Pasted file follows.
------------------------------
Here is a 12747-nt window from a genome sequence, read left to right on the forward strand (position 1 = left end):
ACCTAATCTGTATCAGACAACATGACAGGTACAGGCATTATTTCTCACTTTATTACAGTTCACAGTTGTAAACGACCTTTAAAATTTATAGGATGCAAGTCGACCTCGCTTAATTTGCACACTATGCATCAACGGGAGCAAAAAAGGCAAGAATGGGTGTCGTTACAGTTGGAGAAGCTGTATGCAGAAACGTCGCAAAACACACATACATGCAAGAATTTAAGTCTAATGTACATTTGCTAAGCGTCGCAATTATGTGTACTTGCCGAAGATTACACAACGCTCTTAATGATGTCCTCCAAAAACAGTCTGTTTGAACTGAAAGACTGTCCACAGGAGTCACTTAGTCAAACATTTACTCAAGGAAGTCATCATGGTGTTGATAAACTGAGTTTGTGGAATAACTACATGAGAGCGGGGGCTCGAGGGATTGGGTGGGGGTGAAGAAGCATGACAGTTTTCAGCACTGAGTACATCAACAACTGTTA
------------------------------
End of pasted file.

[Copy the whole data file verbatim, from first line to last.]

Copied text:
Here is a 12747-nt window from a genome sequence, read left to right on the forward strand (position 1 = left end):
ACCTAATCTGTATCAGACAACATGACAGGTACAGGCATTATTTCTCACTTTATTACAGTTCACAGTTGTAAACGACCTTTAAAATTTATAGGATGCAAGTCGACCTCGCTTAATTTGCACACTATGCATCAACGGGAGCAAAAAAGGCAAGAATGGGTGTCGTTACAGTTGGAGAAGCTGTATGCAGAAACGTCGCAAAACACACATACATGCAAGAATTTAAGTCTAATGTACATTTGCTAAGCGTCGCAATTATGTGTACTTGCCGAAGATTACACAACGCTCTTAATGATGTCCTCCAAAAACAGTCTGTTTGAACTGAAAGACTGTCCACAGGAGTCACTTAGTCAAACATTTACTCAAGGAAGTCATCATGGTGTTGATAAACTGAGTTTGTGGAATAACTACATGAGAGCGGGGGCTCGAGGGATTGGGTGGGGGTGAAGAAGCATGACAGTTTTCAGCACTGAGTACATCAACAACTGTTA